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  1. #1
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    11-16-2017
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    Default UTI Treatments for Trail

    I just had this thought pop up last night considering how common UTI's can be for women. Besides being careful for prevention, what treatments to people bring with them? Ural powder etc?

  2. #2
    Registered User Water Rat's Avatar
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    06-17-2012
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    New England
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    Default

    As stated, preventing the UTI is the absolute best way to avoid UTI's. For those who have not experienced the pain of a UTI/given it much thought, that starts with good hygiene and drinking lots of water.

    There are many do-it-yourself treatments but if you suspect a UTI, it is always best to head to a doctor and make sure of what you are dealing with. UTIs can lead to kidney infections and that can lead to permanent kidney damage. So, I would recommend heading to a doctor to get a UTI test as the first option.

    However, if you can't get off the trail...or the doctor office is not open on a weekend...or...

    There is a product out there called "AZO Urinary Relief." It does also come in maximum strength. AZO does also make a urinary test strip so you can perform an on-trail test, but I am not sure how accurate it is. These are things that can be purchased in advance and carried if you are prone to UTIs. I have no affiliation with AZO, but I do have friends who have had good luck with this product. Everyone is different... There are also other over the counter products for UTI relief. There are also natural means (real cranberry juice, etc) for avoiding UTIs.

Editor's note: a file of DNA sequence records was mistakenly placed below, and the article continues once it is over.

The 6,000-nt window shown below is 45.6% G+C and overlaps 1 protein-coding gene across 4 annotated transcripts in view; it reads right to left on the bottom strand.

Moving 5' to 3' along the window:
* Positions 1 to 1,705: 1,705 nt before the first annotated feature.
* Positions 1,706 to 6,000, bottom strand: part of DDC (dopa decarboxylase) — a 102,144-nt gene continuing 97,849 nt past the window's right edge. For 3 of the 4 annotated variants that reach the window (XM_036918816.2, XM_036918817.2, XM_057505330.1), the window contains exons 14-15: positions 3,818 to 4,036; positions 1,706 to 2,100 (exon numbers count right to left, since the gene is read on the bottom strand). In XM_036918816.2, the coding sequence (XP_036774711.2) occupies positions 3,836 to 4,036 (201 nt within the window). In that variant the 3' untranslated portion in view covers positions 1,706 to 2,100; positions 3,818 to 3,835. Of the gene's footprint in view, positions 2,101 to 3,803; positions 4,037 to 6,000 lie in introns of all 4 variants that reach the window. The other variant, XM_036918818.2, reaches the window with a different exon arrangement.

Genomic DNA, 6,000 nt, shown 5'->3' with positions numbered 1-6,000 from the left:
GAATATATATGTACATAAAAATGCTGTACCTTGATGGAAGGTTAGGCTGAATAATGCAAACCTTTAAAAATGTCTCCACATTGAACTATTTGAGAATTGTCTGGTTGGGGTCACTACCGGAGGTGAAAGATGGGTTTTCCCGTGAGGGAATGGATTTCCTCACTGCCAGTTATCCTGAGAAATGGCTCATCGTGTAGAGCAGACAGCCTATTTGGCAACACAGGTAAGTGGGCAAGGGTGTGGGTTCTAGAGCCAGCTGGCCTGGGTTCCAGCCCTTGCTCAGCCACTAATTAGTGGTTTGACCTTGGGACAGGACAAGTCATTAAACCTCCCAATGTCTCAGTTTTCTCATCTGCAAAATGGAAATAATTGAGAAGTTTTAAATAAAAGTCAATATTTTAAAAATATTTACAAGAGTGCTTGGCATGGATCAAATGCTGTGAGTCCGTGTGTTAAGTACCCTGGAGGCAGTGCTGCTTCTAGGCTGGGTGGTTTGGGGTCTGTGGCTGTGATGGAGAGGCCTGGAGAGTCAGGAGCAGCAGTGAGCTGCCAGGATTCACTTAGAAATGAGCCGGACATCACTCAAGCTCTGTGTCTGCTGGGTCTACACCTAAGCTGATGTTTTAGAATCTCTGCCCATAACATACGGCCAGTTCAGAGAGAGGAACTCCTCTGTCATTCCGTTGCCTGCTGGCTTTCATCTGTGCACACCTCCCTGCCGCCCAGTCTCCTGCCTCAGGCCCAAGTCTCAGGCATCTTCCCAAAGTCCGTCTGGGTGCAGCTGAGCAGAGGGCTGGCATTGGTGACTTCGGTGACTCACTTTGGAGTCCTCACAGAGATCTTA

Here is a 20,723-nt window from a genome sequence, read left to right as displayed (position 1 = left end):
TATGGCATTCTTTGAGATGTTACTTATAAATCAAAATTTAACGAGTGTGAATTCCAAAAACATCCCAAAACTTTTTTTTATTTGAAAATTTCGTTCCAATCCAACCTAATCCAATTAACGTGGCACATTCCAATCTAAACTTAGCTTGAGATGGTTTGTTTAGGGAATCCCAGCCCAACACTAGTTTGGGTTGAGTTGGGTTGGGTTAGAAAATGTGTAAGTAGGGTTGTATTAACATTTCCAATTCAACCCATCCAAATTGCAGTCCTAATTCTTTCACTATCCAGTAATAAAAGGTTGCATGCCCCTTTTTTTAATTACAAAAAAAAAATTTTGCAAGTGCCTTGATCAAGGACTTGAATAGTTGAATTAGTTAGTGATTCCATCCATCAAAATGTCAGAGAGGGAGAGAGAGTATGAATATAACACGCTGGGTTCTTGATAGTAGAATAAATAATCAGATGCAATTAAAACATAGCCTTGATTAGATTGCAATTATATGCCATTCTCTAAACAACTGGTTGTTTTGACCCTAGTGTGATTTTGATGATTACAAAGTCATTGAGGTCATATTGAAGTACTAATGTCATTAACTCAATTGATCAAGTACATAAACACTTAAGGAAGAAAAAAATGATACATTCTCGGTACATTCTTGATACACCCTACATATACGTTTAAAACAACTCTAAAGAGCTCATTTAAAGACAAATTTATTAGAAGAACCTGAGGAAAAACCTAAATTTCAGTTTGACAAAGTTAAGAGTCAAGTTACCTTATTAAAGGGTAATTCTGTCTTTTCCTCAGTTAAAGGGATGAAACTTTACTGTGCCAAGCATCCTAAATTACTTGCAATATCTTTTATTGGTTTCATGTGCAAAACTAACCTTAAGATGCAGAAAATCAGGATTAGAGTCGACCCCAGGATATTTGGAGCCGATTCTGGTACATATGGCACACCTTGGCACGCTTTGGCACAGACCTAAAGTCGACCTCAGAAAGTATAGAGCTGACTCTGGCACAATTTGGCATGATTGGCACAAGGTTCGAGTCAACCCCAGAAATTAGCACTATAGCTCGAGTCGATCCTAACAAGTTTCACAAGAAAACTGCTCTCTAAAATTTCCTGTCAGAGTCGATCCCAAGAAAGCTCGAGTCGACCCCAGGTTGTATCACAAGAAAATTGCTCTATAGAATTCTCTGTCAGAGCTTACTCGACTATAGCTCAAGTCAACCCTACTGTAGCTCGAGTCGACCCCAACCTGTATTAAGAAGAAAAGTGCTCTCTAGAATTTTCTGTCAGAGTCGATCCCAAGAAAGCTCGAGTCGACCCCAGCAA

The basic things to do on the trail/in a town without medical care:


    • Drink tons of water- this will help flush the bacteria out
    • Take AZO pills to manage pain (they are made especially for UTI pain)
    • Drink real cranberry juice (not the sugary commercial ones)
    • Avoid all alcohol, caffeine, tea and other dehydrating beverages that can irritate the bladder
    • Place a warm compress on the abdomen to manage the pain.
    • Once you feel better, continue with over the counter Cranberry pills or extracts to prevent potential UTI.

  3. #3
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    07-21-2015
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    Default

    Also check out a supplement called D-Mannose. From WebMD: https://www.webmd.com/vitamins/ai/in...1114/d-mannose

    As someone who is susceptible, I take one a day for prevention while on the trail.

  4. #4
    Registered User meat803's Avatar
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    10-06-2013
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    Grand Junction, CO
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    Baking soda in water works wonders. Google it.
    2014 Foothills, 2015 AT GA-ME, 2016 LT SOBO, 2017 Art Loeb, 2017 Loyalsock trail 2017 Cranberry 50, 2017 PCT SOBO, 2018 CDT SOBO, 2018 Foothills
    "Vanguard"-AT
    "Sloppy Seconds" -PCT, CDT

  5. #5
    Registered User Erinswan's Avatar
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    05-26-2015
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    portland, oregon
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    Keeping clean and go commando. It was not even a thought. However if you are prone, you might want to talk to your dr about your concerns.

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